Words, Colm Lambert; picture by Royston Palmer
It was on a stormy winter’s night in the early 1770s that The Legend of Loftus Hall, on the south-western tip of County Wexford, begins.
At that time, the sprawling mansion had three residents; Charles Tottenham, his second wife Jane Cliffe, and a daughter from his first marriage, Anne.
The loneliness of life for the landed gentry on a remote peninsula can but be imagined, and so it was quite the event when a loud rapping on the main door sounded through the squalls of the storms outside, and a handsome albeit weather-beaten young gentleman presented himself to the family.
The legend says that he explained he had been sailing towards Waterford but his boat had to seek shelter in the nearby Slade Harbour.
His crew remained there, attending to their duties, but he had managed to hire a horse and rode towards the nearest big house to seek board and lodgings.
As was the custom at the time, he was gladly taken in, and he proved himself to be quite the charming guest over the days that followed. Charles Tottenham and his wife were hugely taken with their visitor, and daughter Anne even more so, particularly as she was a young lady of marrying age.
She is said to have spent a great deal of time in the mysterious stranger’s company, both sitting and talking in the house itself as well as strolling along the cliffside walks outside.
The two also became a formidable pairing for the nightly games of cards that were played in the house, as they won most if not all of the contests against Anne’s father and stepmother.
After several nights of cards though, Anne dropped one on the floor, and as she bent underneath the table to pick it up, she saw that the young gentleman had a hoof where his foot should be.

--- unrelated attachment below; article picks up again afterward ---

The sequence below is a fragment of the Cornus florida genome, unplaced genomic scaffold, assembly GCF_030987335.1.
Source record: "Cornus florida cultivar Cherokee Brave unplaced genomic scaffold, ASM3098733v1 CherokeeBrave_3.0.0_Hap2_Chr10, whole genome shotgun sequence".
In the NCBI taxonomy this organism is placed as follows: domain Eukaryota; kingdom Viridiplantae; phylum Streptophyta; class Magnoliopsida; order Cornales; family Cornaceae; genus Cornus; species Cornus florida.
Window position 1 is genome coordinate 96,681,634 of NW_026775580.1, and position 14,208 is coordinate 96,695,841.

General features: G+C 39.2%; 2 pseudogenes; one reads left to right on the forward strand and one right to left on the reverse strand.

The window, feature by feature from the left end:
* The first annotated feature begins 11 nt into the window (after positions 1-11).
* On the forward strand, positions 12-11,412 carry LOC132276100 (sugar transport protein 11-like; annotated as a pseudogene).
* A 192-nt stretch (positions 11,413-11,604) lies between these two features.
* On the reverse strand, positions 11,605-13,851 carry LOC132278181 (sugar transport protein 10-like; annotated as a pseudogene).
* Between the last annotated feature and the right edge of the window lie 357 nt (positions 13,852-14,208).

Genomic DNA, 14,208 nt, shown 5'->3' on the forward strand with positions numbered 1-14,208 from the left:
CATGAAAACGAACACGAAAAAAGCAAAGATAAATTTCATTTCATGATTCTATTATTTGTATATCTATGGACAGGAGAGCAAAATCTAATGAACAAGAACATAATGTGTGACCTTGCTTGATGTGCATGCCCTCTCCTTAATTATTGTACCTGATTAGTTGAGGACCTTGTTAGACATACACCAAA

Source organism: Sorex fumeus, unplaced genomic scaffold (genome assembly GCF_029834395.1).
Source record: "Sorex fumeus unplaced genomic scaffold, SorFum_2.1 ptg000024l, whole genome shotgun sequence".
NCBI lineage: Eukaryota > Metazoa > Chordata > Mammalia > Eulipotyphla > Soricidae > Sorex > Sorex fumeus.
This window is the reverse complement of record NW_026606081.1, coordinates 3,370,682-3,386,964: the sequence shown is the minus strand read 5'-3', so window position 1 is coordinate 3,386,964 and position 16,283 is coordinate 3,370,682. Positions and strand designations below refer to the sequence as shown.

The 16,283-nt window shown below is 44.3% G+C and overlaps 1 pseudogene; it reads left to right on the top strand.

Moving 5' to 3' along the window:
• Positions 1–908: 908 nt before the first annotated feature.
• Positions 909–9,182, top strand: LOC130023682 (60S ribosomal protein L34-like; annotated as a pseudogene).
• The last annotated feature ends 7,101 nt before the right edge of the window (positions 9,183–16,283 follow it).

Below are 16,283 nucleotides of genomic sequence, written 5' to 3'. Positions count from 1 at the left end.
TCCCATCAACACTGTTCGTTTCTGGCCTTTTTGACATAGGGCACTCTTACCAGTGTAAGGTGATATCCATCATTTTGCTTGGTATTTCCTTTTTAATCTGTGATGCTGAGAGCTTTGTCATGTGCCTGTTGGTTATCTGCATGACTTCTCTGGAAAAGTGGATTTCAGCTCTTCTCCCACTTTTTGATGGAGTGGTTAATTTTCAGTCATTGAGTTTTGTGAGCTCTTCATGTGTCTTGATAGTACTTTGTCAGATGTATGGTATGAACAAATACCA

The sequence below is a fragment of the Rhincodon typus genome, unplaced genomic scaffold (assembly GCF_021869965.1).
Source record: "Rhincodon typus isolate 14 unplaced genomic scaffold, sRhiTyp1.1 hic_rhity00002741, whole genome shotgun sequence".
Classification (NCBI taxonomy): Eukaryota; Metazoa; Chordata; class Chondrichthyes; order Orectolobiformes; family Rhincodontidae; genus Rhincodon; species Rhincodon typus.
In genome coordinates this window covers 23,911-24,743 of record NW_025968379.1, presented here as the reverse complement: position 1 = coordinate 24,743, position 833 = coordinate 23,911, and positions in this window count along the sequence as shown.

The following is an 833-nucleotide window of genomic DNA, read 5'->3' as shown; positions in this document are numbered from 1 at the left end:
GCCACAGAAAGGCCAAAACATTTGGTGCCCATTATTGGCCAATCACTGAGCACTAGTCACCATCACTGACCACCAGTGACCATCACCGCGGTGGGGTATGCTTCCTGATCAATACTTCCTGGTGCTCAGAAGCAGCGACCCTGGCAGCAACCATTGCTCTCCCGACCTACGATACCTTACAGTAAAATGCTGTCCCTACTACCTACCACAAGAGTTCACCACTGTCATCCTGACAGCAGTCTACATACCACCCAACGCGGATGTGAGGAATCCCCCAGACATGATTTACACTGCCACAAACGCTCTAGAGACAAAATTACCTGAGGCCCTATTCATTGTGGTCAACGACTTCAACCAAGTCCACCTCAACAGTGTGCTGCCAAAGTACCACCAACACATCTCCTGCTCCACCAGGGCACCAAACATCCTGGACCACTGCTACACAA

She screamed with the realisation that he was in fact the devil, and the man then transformed before their very eyes into a vision of Satan himself, before disappearing in a fireball through the ceiling overhead, leaving only a puff of black smoke and a vile stench of sulphur behind. Anne subsequently lost her mind as a result of the discovery of the true identity of the man she had pictured as her future husband, and becoming what was then seen as an embarrassment to the family, was hidden away for the rest of her days in the house’s Tapestry Room. But the family could not rid themselves that easily of the spectre of what had occurred, as a raft of poltergeist-like activity began to manifest itself around the house.
There would be strange knocking and banging at night; paintings and furniture were strewn about; and sometimes the main door, which the stranger himself had walked through on the night he arrived, would be swinging open in the mornings, having been securely bolted the night before…